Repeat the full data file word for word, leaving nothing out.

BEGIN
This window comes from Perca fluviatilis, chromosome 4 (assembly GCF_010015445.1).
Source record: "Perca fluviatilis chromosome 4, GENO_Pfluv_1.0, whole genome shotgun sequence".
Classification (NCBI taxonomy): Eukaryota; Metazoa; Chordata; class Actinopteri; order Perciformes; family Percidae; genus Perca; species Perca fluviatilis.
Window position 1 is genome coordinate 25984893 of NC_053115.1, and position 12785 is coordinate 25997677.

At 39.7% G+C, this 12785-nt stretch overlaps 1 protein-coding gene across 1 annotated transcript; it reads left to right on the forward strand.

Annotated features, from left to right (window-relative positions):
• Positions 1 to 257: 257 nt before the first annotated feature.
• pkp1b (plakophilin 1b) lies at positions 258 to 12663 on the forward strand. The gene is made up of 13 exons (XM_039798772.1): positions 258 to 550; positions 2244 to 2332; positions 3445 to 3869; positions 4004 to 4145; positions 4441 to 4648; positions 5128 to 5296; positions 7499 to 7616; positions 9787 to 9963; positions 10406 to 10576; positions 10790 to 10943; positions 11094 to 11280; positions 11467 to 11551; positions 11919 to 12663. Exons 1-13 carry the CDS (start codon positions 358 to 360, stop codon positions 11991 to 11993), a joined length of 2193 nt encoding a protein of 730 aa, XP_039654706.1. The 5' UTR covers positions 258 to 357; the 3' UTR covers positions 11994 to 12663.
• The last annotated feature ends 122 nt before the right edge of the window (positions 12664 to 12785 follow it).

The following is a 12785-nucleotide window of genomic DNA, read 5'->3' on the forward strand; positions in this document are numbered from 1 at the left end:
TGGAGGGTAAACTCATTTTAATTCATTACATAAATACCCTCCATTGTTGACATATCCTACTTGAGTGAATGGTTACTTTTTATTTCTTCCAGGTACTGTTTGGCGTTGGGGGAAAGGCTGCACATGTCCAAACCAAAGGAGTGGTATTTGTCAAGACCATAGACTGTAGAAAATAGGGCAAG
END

This window comes from Perca fluviatilis, chromosome 4 (assembly GCF_010015445.1).
Source record: "Perca fluviatilis chromosome 4, GENO_Pfluv_1.0, whole genome shotgun sequence".
Classification (NCBI taxonomy): Eukaryota; Metazoa; Chordata; class Actinopteri; order Perciformes; family Percidae; genus Perca; species Perca fluviatilis.
Window position 1 is genome coordinate 25984893 of NC_053115.1, and position 12785 is coordinate 25997677.

At 39.7% G+C, this 12785-nt stretch overlaps 1 protein-coding gene across 1 annotated transcript; it reads left to right on the forward strand.

Annotated features, from left to right (window-relative positions):
• Positions 1 to 257: 257 nt before the first annotated feature.
• pkp1b (plakophilin 1b) lies at positions 258 to 12663 on the forward strand. The gene is made up of 13 exons (XM_039798772.1): positions 258 to 550; positions 2244 to 2332; positions 3445 to 3869; positions 4004 to 4145; positions 4441 to 4648; positions 5128 to 5296; positions 7499 to 7616; positions 9787 to 9963; positions 10406 to 10576; positions 10790 to 10943; positions 11094 to 11280; positions 11467 to 11551; positions 11919 to 12663. Exons 1-13 carry the CDS (start codon positions 358 to 360, stop codon positions 11991 to 11993), a joined length of 2193 nt encoding a protein of 730 aa, XP_039654706.1. The 5' UTR covers positions 258 to 357; the 3' UTR covers positions 11994 to 12663.
• The last annotated feature ends 122 nt before the right edge of the window (positions 12664 to 12785 follow it).

The following is a 12785-nucleotide window of genomic DNA, read 5'->3' on the forward strand; positions in this document are numbered from 1 at the left end:
TGGAGGGTAAACTCATTTTAATTCATTACATAAATACCCTCCATTGTTGACATATCCTACTTGAGTGAATGGTTACTTTTTATTTCTTCCAGGTACTGTTTGGCGTTGGGGGAAAGGCTGCACATGTCCAAACCAAAGGAGTGGTATTTGTCAAGACCATAGACTGTAGAAAATAGGGCAAG